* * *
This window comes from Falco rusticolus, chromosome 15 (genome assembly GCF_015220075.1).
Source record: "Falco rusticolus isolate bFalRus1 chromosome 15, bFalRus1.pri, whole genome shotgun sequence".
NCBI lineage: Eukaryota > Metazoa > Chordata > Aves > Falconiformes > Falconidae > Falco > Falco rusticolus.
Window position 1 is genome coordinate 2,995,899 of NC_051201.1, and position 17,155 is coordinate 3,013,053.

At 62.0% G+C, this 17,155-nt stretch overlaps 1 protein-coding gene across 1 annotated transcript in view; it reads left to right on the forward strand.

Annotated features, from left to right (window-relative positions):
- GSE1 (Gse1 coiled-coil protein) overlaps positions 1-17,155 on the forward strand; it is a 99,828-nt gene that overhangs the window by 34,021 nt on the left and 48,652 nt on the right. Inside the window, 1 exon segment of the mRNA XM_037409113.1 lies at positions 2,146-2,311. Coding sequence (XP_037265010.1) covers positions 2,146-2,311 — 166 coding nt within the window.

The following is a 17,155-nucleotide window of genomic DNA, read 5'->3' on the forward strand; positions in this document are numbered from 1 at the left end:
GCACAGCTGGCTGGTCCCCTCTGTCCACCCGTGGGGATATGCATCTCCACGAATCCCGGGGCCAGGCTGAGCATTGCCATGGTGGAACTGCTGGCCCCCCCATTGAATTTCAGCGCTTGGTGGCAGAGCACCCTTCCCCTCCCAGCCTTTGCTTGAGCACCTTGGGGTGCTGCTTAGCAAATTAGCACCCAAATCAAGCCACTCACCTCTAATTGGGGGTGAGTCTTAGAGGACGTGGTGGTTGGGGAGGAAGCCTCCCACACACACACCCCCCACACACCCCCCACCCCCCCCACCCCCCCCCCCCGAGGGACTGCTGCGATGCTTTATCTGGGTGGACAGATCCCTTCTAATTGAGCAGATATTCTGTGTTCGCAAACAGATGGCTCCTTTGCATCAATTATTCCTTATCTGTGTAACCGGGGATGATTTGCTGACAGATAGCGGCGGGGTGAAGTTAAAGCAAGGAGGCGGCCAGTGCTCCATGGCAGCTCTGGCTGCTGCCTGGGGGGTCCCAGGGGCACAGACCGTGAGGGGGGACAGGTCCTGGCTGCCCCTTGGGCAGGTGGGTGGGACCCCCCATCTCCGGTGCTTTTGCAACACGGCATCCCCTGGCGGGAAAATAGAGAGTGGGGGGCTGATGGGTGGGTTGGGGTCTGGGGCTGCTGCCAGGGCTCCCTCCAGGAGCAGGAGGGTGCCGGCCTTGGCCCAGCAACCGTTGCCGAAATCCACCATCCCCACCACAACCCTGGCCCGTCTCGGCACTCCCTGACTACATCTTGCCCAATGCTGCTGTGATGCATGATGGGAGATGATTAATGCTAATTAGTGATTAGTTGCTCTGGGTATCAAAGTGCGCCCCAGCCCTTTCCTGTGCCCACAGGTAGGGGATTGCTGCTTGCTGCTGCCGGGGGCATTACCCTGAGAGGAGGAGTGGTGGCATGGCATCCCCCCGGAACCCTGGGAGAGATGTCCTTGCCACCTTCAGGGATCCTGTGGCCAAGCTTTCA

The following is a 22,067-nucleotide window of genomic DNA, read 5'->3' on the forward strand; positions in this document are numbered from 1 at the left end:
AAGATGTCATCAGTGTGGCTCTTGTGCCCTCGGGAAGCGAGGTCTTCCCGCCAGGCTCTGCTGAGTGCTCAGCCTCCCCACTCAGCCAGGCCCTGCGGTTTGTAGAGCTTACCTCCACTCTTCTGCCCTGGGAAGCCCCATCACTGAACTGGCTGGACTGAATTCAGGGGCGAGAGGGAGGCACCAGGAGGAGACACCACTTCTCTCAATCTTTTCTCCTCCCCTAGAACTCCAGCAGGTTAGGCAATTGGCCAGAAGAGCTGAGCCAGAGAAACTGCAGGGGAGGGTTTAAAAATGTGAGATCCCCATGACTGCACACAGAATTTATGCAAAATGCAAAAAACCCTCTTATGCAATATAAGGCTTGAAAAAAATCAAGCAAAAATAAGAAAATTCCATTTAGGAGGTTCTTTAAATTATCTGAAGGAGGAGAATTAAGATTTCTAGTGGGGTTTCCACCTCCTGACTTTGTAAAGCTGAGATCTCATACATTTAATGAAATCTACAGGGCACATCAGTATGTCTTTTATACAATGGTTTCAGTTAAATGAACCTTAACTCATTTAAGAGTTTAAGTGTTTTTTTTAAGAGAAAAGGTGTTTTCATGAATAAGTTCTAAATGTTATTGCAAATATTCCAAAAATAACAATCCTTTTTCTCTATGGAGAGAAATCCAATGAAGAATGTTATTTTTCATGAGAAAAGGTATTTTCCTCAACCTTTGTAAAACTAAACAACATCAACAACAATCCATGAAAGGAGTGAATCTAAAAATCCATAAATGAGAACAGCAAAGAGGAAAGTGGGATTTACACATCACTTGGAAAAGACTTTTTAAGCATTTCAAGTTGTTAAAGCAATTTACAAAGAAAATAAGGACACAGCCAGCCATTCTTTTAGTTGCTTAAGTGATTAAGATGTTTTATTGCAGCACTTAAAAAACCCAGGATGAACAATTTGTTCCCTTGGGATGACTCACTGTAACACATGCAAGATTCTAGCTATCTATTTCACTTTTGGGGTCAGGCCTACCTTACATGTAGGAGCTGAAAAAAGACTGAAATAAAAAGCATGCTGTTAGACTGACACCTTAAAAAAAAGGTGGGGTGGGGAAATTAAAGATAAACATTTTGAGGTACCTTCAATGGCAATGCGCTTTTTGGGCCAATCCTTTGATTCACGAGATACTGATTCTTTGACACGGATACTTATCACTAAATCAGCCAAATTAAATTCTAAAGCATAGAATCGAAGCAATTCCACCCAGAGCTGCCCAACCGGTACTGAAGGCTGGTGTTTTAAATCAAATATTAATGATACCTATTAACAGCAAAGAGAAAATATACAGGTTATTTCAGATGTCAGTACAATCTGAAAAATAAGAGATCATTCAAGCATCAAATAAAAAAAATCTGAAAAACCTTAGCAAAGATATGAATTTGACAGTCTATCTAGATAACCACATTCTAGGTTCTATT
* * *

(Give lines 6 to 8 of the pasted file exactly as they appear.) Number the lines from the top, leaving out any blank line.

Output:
Annotated features, from left to right (window-relative positions):
- GSE1 (Gse1 coiled-coil protein) overlaps positions 1-17,155 on the forward strand; it is a 99,828-nt gene that overhangs the window by 34,021 nt on the left and 48,652 nt on the right. Inside the window, 1 exon segment of the mRNA XM_037409113.1 lies at positions 2,146-2,311. Coding sequence (XP_037265010.1) covers positions 2,146-2,311 — 166 coding nt within the window.

The following is a 17,155-nucleotide window of genomic DNA, read 5'->3' on the forward strand; positions in this document are numbered from 1 at the left end: